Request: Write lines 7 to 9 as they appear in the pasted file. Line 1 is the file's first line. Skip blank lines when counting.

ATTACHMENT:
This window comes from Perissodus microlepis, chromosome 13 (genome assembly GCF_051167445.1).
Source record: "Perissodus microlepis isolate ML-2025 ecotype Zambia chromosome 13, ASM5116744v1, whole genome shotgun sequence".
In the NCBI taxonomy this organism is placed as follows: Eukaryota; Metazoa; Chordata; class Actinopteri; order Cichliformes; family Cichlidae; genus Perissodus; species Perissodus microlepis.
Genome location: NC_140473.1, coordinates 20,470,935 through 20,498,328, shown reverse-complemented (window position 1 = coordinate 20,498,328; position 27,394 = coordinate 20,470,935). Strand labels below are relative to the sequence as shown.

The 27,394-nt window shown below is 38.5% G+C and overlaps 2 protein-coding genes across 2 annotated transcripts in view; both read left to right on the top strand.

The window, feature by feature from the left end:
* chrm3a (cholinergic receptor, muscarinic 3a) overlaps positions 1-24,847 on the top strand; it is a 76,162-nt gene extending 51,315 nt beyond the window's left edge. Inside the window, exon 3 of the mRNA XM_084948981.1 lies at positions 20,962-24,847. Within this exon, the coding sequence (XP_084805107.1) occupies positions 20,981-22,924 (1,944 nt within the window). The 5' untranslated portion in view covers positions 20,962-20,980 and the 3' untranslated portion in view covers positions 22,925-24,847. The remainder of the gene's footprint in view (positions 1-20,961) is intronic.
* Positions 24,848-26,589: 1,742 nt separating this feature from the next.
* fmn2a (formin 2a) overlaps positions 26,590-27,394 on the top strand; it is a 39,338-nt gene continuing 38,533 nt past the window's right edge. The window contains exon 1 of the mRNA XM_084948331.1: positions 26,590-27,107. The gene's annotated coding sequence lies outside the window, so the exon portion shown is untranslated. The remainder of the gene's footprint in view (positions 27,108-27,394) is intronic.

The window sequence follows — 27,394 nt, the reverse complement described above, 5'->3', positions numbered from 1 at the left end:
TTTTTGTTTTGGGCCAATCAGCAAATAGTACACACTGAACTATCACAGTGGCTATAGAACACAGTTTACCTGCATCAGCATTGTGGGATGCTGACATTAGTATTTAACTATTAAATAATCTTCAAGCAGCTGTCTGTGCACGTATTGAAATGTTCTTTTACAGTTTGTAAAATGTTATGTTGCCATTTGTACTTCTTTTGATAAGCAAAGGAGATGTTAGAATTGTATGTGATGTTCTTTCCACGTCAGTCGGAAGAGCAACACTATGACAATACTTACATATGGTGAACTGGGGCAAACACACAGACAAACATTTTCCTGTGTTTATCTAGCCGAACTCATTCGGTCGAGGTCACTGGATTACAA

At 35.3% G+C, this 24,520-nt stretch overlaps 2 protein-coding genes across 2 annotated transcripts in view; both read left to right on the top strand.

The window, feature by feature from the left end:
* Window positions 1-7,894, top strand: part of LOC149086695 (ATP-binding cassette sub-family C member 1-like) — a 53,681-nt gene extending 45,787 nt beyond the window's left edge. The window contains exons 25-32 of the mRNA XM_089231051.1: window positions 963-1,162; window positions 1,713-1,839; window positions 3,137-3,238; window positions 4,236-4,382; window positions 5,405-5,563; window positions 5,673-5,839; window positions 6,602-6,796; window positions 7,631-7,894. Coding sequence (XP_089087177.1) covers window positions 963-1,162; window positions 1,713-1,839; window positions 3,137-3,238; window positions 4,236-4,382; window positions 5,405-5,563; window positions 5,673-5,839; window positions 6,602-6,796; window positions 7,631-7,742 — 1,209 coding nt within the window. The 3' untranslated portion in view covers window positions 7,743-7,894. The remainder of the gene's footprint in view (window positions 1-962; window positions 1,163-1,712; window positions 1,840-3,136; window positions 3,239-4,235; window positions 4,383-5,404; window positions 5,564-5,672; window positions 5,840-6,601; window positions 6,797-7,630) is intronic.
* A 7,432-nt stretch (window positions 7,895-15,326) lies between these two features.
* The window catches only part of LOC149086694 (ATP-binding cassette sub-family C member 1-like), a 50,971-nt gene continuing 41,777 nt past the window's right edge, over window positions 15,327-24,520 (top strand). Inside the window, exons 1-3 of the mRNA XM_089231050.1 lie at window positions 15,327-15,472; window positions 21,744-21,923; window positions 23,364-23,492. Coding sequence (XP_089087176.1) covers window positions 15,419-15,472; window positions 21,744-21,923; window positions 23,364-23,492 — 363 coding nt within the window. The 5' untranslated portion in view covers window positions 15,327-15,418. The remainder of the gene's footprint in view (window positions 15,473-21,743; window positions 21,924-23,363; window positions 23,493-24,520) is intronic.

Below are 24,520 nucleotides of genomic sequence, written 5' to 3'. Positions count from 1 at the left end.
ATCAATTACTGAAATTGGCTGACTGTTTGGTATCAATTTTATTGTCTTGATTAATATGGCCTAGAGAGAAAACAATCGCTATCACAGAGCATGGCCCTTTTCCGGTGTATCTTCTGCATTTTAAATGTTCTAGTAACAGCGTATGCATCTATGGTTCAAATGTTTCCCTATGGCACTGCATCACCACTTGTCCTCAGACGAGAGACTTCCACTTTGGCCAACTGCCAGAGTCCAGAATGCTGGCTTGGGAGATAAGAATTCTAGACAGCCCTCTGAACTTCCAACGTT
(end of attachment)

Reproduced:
* chrm3a (cholinergic receptor, muscarinic 3a) overlaps positions 1-24,847 on the top strand; it is a 76,162-nt gene extending 51,315 nt beyond the window's left edge. Inside the window, exon 3 of the mRNA XM_084948981.1 lies at positions 20,962-24,847. Within this exon, the coding sequence (XP_084805107.1) occupies positions 20,981-22,924 (1,944 nt within the window). The 5' untranslated portion in view covers positions 20,962-20,980 and the 3' untranslated portion in view covers positions 22,925-24,847. The remainder of the gene's footprint in view (positions 1-20,961) is intronic.
* Positions 24,848-26,589: 1,742 nt separating this feature from the next.
* fmn2a (formin 2a) overlaps positions 26,590-27,394 on the top strand; it is a 39,338-nt gene continuing 38,533 nt past the window's right edge. The window contains exon 1 of the mRNA XM_084948331.1: positions 26,590-27,107. The gene's annotated coding sequence lies outside the window, so the exon portion shown is untranslated. The remainder of the gene's footprint in view (positions 27,108-27,394) is intronic.